United States District Court, D. South Carolina, Florence Division
ORDER AND OPINION
Richard Mark Gergel, United States District Court Judge.
the Court is the Report and Recommendation ("R &
R") of the Magistrate Judge (Dkt. No. 13) recommending
that Petitioner's petition for a writ of habeas corpus
pursuant to 28 U.S.C. § 2254 be dismissed. For the
reasons set forth below, the Court adopts the R & R as
the Order of the Court, dismisses with prejudice
Petitioner's petition, and denies a Certificate of
Salvador Ware is a state prisoner confined at the Palmer
Pre-Release Center in South Carolina. Petitioner is
proceeding pro se to seek a writ of habeas corpus
pursuant to 28 U.S.C. § 2254. In April 2017, Petitioner
was convicted in South Carolina state court of strong arm
robbery and did not file a direct appeal. In July 2018,
Petitioner filed an untimely application for post-conviction
relief, and in September 2018 the state court issued a
conditional order of dismissal giving Petitioner twenty days
to show cause for why dismissal should not be finalized.
Petitioner did not respond. Petitioner filed this petition
for a writ of habeas corpus on September 26,
Magistrate Judge makes a recommendation to the Court that has
no presumptive weight, and the responsibility to make a final
determination remains with the Court. See, e.g., Mathews
v. Weber, 423 U.S. 261, 270-71 (1976). The Court may
"accept, reject, or modify, in whole or in part, the
findings or recommendations made by the magistrate
judge." 28 U.S.C. § 636(b)(1)(C). Where there are
specific objections to the R & R, the Court "makes a
de novo determination of those portions of the
report or specified proposed findings or recommendations to
which objection is made." Id. In the absence of
objections, the Court reviews the R & R to "only
satisfy itself that there is no clear error on the face of
the record in order to accept the recommendation."
Fed.R.Civ.P. 72 advisory committee's note. Where there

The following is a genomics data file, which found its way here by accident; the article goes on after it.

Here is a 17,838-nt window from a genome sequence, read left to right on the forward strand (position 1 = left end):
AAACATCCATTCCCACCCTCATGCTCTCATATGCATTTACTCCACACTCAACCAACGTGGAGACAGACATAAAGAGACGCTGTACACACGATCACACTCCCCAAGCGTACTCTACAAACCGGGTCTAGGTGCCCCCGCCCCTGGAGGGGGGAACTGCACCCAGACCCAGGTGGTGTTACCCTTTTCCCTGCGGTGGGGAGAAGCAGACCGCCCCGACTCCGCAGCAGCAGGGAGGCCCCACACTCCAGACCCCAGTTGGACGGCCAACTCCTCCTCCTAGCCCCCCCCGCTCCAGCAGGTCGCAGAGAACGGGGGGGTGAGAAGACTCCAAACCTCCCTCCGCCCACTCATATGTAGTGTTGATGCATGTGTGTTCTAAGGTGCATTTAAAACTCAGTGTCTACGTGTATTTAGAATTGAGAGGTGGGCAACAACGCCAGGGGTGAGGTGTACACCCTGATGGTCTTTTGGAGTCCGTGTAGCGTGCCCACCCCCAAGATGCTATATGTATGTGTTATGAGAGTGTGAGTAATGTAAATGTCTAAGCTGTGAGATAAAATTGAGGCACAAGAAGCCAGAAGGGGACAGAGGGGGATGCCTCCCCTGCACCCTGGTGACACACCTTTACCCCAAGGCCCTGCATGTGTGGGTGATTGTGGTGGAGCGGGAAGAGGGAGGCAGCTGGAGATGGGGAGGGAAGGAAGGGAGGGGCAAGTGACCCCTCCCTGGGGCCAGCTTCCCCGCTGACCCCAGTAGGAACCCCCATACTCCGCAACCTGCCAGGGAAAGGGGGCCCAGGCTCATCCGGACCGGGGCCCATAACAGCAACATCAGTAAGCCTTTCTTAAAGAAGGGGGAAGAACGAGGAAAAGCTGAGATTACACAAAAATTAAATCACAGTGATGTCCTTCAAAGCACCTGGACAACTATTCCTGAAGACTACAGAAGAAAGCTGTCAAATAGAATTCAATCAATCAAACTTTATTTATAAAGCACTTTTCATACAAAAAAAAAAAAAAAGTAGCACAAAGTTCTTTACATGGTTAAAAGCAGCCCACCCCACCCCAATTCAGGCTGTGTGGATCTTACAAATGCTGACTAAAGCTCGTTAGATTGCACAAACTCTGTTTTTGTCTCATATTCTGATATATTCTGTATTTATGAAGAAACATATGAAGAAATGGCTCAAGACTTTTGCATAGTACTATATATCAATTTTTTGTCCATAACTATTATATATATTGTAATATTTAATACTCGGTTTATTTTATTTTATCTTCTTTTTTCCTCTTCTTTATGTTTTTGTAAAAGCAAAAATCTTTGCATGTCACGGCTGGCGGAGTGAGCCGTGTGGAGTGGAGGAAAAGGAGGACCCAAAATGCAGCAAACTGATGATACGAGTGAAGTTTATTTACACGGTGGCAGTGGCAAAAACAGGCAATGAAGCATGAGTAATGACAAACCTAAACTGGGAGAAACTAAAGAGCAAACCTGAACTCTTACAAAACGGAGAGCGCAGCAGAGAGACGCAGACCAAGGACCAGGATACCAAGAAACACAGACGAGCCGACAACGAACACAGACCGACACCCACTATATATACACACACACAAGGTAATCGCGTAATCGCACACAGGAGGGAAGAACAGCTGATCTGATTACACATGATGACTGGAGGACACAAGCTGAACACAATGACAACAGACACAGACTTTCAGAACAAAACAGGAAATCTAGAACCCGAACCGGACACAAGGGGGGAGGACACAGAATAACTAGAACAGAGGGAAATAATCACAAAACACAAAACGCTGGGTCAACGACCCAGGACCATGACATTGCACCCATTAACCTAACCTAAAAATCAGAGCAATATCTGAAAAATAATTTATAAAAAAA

are no objections, the Court need not give any explanation
for adopting the Magistrate Judge's analysis and
recommendation. See, e.g., Camby v. Davis, 718 F.2d
198, 199 (4th Cir. 1983) ("In the absence of objection
... we do not believe that it requires any
Court carefully reviewed Petitioner's objections to the R
& R, including the objection that Petitioner did not have
a legal understanding at the time to know that his state
court lawyer violated the law and, therefore, that
Petitioner's true time starts running when he determined
he should not have pleaded to the state court charges and
that there was gross negligence by both parties. (Dkt. No.
Court finds that the Magistrate Judge ably addressed the
issues and correctly concluded that the petition should be
dismissed as untimely. "A 1 -year period of limitation shall
apply to an application for a writ of habeas corpus by a
person in custody pursuant to the judgment of a State court.
The limitation period shall run from the latest date of. . .
the date on which the judgment became final by the conclusion
of direct review or the expiration of the time for seeking
such review." 28 U.S.C. § 2244(d)(1)(A). Petitioner
was convicted on April 17, 2017 (Dkt. No. 1 at 1), he did not
file a direct appeal, and the conviction became final on
April 27, 2017. See S.C. App. Ct. R. 203(b)(2)
(mandating that notice of direct appeal must be filed and
served on all respondents within ten days after sentence is
imposed or after receiving written notice of entry of the
order of judgment). The petition's delivery date was
September 26, 2018. (Dkt. No. 1 at 14.) See Houston v.
Lack, 487 U.S. 266, 270 (1988) (concluding that
prisoner's petition is filed when delivered to prison
authorities for forwarding to District Court). The one-year
limitation period may be equitably tolled "only if [the
Petitioner] shows (1) that he has been pursuing his rights
diligently, and (2) that some extraordinary circumstances
stood in his way and prevented timely filing."
Holland v. Florida, 560 U.S. 631, 649 (2010)
(internal citation and quotation marks omitted). But
Petitioner has made no showing, nor is one readily apparent
on the record, including in Plaintiffs objections to the R
& R. As a result, the Magistrate Judge correctly
concluded that, when given an appropriately liberal
construction, Petitioner's petition is subject to
dismissal as time-barred.
Certificate of Appealability
governing law provides:
(c)(2) A certificate of appealability may issue . . . only if
the applicant has made a substantial showing of the denial of
a constitutional right.
(c)(3) The certificate of appealability . . . shall indicate
which specific issue or issues satisfy the showing required
by paragraph (2).
28 U.S.C. § 2253; see also Rule 1(b) Governing
Section 2254 Cases in the United States District Courts
("The district court may apply any or all of these rules
to a habeas corpus petition not covered by [28 U.S.C. §
2254]."). A prisoner satisfies the standard by
demonstrating that reasonable jurists would find the
Court's assessment of his constitutional claims debatable
or wrong and that any dispositive procedural ruling by the
district court is likewise debatable. See Miller-El v.
Cockrell,537 U.S. 322, 336 (2003); Slack v.
McDaniel,529 U.S. 473, 484 (2000); Rose v.
Lee,252 F.3d 676, 683 (4th Cir. 2001). Here, the legal
standard for the issuance of a certificate of appealability
has not been met because a reasonable jurist would not find